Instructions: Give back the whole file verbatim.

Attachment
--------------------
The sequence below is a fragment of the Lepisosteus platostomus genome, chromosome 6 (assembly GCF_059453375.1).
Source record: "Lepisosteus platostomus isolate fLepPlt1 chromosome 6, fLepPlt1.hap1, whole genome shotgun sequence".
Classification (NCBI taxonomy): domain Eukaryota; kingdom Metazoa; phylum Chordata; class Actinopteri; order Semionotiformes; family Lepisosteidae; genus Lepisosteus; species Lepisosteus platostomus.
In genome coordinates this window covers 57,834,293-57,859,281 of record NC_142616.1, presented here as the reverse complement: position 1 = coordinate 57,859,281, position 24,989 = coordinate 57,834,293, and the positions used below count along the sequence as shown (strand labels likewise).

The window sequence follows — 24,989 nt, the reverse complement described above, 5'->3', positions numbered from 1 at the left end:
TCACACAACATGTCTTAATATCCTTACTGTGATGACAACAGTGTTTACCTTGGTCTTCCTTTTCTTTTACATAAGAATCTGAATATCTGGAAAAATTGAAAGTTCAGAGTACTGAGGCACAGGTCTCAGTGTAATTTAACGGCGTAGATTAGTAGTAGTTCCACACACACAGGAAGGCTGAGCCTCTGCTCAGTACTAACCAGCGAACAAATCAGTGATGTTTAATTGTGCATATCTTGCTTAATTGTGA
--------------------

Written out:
The sequence below is a fragment of the Lepisosteus platostomus genome, chromosome 6 (assembly GCF_059453375.1).
Source record: "Lepisosteus platostomus isolate fLepPlt1 chromosome 6, fLepPlt1.hap1, whole genome shotgun sequence".
Classification (NCBI taxonomy): domain Eukaryota; kingdom Metazoa; phylum Chordata; class Actinopteri; order Semionotiformes; family Lepisosteidae; genus Lepisosteus; species Lepisosteus platostomus.
In genome coordinates this window covers 57,834,293-57,859,281 of record NC_142616.1, presented here as the reverse complement: position 1 = coordinate 57,859,281, position 24,989 = coordinate 57,834,293, and the positions used below count along the sequence as shown (strand labels likewise).

The window sequence follows — 24,989 nt, the reverse complement described above, 5'->3', positions numbered from 1 at the left end:
TCACACAACATGTCTTAATATCCTTACTGTGATGACAACAGTGTTTACCTTGGTCTTCCTTTTCTTTTACATAAGAATCTGAATATCTGGAAAAATTGAAAGTTCAGAGTACTGAGGCACAGGTCTCAGTGTAATTTAACGGCGTAGATTAGTAGTAGTTCCACACACACAGGAAGGCTGAGCCTCTGCTCAGTACTAACCAGCGAACAAATCAGTGATGTTTAATTGTGCATATCTTGCTTAATTGTGA